Editorials

Infection in xenotransplantation

BMJ 2000; 321 doi: http://dx.doi.org/10.1136/bmj.321.7263.717 (Published 23 September 2000) Cite this as: BMJ 2000;321:717

Studies with cell free virus are needed to define infection—there is no proof yet of safety or danger

  1. Jay A Fishman, associate professor of medicine ([email protected])
  1. Infectious Disease and Transplant Units, Massachusetts General Hospital and Harvard Medical School, Boston, MA 02114, USA

    Xenotransplantation is the transfer of viable cells, tissues, or organs between species. It has been proposed as a solution to the shortage of human organs (allografts) to treat people with organ failure. There are still serious immunological barriers to the broad clinical application of this technology. Concern has centered on the risk of introducing novel pathogens derived from animals into human recipients of xenografts. In addition, there is the possibility that these infections could spread from the xenograft recipient to the general population. At present, few data address the degree of risk for such interspecies infections in humans.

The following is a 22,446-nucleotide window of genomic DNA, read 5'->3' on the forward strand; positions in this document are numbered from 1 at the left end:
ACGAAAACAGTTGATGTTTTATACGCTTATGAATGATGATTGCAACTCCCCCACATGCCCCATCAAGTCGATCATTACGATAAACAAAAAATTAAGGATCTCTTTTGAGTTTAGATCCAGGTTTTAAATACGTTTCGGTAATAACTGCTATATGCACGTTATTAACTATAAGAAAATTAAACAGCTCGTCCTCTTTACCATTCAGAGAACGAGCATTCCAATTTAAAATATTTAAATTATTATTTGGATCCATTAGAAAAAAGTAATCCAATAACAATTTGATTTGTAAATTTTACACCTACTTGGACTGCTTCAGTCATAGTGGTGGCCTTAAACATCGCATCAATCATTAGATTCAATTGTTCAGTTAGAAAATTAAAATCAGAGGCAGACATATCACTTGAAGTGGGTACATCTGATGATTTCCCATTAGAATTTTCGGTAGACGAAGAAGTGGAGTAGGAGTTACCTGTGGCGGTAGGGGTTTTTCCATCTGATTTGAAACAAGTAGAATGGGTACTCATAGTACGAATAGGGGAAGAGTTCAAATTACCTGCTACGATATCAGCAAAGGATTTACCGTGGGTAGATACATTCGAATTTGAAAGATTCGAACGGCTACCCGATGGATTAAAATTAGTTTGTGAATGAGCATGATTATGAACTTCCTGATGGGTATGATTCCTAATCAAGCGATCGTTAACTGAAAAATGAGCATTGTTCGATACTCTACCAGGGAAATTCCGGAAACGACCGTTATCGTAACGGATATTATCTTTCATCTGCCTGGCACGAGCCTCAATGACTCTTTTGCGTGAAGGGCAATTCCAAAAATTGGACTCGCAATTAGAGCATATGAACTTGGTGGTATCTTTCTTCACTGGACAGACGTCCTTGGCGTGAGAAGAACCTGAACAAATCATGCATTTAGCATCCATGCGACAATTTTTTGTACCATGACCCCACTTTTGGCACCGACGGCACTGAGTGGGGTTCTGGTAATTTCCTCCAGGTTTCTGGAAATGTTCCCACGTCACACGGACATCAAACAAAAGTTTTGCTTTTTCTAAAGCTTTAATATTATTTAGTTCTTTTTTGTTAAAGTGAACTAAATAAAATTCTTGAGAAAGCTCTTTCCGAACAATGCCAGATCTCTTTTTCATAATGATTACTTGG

Infectious diseases are common after organ transplantation, largely due to the immunosupressive agents given to prevent graft rejection.1 The risk of infection may be greater in xenograft recipients because of the possible need for greater levels of immune suppression and the role of novel pathogens from animals. 2 3 Many lists of “potential human pathogens from swine” have been created, ranging from lists of organisms likely to cause disease in transplant recipients who are immunosupressed to exhaustive lists of every organism known to infect pigs.

    Many organisms may be excluded from closed herds of …

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